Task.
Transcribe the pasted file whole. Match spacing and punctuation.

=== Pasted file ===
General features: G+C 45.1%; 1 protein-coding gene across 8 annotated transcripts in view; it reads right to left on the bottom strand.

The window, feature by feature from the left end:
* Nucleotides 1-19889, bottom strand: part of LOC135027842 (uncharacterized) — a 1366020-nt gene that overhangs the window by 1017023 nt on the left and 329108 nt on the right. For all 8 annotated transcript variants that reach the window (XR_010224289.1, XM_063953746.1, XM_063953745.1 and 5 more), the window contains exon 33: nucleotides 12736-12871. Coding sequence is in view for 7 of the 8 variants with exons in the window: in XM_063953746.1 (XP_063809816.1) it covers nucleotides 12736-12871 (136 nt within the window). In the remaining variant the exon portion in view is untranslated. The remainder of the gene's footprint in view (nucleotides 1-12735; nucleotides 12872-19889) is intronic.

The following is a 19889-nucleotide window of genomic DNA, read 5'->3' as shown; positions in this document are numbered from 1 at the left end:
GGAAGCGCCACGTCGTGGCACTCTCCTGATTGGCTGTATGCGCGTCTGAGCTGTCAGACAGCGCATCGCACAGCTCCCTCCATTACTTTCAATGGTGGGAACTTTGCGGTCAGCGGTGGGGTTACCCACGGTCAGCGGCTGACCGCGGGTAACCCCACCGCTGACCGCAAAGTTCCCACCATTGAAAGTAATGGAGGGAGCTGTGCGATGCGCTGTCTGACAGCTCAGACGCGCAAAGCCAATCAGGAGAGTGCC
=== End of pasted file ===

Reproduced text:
General features: G+C 45.1%; 1 protein-coding gene across 8 annotated transcripts in view; it reads right to left on the bottom strand.

The window, feature by feature from the left end:
* Nucleotides 1-19889, bottom strand: part of LOC135027842 (uncharacterized) — a 1366020-nt gene that overhangs the window by 1017023 nt on the left and 329108 nt on the right. For all 8 annotated transcript variants that reach the window (XR_010224289.1, XM_063953746.1, XM_063953745.1 and 5 more), the window contains exon 33: nucleotides 12736-12871. Coding sequence is in view for 7 of the 8 variants with exons in the window: in XM_063953746.1 (XP_063809816.1) it covers nucleotides 12736-12871 (136 nt within the window). In the remaining variant the exon portion in view is untranslated. The remainder of the gene's footprint in view (nucleotides 1-12735; nucleotides 12872-19889) is intronic.

The following is a 19889-nucleotide window of genomic DNA, read 5'->3' as shown; positions in this document are numbered from 1 at the left end:
GGAAGCGCCACGTCGTGGCACTCTCCTGATTGGCTGTATGCGCGTCTGAGCTGTCAGACAGCGCATCGCACAGCTCCCTCCATTACTTTCAATGGTGGGAACTTTGCGGTCAGCGGTGGGGTTACCCACGGTCAGCGGCTGACCGCGGGTAACCCCACCGCTGACCGCAAAGTTCCCACCATTGAAAGTAATGGAGGGAGCTGTGCGATGCGCTGTCTGACAGCTCAGACGCGCAAAGCCAATCAGGAGAGTGCC